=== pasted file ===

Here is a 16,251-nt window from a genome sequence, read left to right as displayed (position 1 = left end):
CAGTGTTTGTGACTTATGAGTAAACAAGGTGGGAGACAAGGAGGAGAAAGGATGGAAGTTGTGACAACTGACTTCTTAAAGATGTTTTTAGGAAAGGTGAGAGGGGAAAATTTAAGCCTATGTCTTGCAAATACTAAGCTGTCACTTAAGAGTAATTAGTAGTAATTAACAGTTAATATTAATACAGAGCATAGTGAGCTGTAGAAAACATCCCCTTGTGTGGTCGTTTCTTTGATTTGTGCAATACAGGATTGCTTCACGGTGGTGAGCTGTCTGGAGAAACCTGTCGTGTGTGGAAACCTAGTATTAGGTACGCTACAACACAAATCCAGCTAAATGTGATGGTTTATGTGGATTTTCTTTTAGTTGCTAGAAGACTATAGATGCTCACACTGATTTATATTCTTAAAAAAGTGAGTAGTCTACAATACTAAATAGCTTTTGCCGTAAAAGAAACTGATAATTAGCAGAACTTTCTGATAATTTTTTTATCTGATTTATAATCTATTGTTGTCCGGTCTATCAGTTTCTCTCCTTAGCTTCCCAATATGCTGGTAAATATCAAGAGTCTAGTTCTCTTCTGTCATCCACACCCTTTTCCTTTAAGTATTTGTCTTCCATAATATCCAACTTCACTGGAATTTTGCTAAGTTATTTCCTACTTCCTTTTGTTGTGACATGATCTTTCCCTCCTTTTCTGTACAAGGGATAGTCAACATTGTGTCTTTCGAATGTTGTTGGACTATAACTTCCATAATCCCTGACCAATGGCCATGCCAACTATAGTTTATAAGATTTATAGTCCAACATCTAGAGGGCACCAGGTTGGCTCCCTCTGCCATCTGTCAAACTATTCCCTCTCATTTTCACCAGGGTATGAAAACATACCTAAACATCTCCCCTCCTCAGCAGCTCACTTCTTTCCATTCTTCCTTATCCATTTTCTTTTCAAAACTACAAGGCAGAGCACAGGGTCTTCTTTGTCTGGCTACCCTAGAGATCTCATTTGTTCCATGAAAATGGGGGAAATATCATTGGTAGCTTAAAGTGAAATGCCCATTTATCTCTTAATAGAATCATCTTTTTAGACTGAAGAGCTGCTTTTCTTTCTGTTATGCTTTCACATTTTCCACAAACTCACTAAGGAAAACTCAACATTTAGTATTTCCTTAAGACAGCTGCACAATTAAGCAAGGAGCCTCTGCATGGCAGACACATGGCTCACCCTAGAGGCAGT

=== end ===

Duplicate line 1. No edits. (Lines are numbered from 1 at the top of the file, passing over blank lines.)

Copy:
Here is a 16,251-nt window from a genome sequence, read left to right as displayed (position 1 = left end):